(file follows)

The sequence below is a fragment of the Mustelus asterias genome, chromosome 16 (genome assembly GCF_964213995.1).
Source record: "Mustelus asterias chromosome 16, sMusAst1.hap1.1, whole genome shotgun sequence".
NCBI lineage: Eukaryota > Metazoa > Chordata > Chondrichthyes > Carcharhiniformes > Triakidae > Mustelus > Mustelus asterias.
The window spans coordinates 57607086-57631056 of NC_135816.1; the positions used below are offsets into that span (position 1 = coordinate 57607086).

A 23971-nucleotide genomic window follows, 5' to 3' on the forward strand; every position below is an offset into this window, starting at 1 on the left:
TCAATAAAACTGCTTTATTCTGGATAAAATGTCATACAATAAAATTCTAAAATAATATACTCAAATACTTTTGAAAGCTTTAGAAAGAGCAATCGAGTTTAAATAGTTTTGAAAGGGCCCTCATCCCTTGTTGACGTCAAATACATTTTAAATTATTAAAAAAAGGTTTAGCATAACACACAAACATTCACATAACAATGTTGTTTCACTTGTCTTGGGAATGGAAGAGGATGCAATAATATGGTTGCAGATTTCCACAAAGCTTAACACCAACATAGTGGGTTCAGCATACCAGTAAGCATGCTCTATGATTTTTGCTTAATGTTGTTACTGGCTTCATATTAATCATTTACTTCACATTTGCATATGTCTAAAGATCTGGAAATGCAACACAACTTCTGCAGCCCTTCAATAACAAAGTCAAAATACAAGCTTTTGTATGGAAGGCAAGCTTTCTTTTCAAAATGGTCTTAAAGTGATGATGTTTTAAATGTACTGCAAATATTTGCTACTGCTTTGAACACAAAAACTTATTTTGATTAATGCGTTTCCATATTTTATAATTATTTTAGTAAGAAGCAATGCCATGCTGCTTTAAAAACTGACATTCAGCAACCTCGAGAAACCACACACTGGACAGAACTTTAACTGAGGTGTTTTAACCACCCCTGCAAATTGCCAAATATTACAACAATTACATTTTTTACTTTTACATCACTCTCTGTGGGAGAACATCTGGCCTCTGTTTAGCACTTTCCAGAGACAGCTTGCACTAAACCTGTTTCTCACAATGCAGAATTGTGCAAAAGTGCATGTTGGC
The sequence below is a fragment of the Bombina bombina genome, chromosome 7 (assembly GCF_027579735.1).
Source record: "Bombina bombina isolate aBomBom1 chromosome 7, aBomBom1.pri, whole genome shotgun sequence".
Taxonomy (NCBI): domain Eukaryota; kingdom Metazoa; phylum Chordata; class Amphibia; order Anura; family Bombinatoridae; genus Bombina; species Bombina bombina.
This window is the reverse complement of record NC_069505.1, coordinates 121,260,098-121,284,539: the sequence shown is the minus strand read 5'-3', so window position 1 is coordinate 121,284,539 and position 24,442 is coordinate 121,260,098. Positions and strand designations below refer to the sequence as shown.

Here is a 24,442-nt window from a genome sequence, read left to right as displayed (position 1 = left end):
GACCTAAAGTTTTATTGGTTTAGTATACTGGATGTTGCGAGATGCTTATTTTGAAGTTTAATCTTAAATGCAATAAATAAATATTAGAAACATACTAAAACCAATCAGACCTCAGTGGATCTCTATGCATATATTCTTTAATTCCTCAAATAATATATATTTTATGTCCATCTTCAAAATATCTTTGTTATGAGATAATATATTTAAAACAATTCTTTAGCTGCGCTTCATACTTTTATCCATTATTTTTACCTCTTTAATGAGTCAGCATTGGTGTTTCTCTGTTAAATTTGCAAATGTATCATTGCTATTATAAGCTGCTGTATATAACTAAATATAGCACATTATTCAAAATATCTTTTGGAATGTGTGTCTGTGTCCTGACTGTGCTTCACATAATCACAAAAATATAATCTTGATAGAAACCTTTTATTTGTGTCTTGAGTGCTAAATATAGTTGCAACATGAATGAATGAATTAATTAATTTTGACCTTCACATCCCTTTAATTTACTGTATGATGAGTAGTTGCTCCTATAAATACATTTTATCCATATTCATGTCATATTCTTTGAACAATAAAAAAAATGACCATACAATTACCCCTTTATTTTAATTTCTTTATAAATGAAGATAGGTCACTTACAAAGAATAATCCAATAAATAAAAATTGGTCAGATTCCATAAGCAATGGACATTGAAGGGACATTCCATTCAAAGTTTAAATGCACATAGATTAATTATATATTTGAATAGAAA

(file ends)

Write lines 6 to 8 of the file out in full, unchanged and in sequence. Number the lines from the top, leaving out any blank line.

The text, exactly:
TCAATAAAACTGCTTTATTCTGGATAAAATGTCATACAATAAAATTCTAAAATAATATACTCAAATACTTTTGAAAGCTTTAGAAAGAGCAATCGAGTTTAAATAGTTTTGAAAGGGCCCTCATCCCTTGTTGACGTCAAATACATTTTAAATTATTAAAAAAAGGTTTAGCATAACACACAAACATTCACATAACAATGTTGTTTCACTTGTCTTGGGAATGGAAGAGGATGCAATAATATGGTTGCAGATTTCCACAAAGCTTAACACCAACATAGTGGGTTCAGCATACCAGTAAGCATGCTCTATGATTTTTGCTTAATGTTGTTACTGGCTTCATATTAATCATTTACTTCACATTTGCATATGTCTAAAGATCTGGAAATGCAACACAACTTCTGCAGCCCTTCAATAACAAAGTCAAAATACAAGCTTTTGTATGGAAGGCAAGCTTTCTTTTCAAAATGGTCTTAAAGTGATGATGTTTTAAATGTACTGCAAATATTTGCTACTGCTTTGAACACAAAAACTTATTTTGATTAATGCGTTTCCATATTTTATAATTATTTTAGTAAGAAGCAATGCCATGCTGCTTTAAAAACTGACATTCAGCAACCTCGAGAAACCACACACTGGACAGAACTTTAACTGAGGTGTTTTAACCACCCCTGCAAATTGCCAAATATTACAACAATTACATTTTTTACTTTTACATCACTCTCTGTGGGAGAACATCTGGCCTCTGTTTAGCACTTTCCAGAGACAGCTTGCACTAAACCTGTTTCTCACAATGCAGAATTGTGCAAAAGTGCATGTTGGC
The sequence below is a fragment of the Bombina bombina genome, chromosome 7 (assembly GCF_027579735.1).
Source record: "Bombina bombina isolate aBomBom1 chromosome 7, aBomBom1.pri, whole genome shotgun sequence".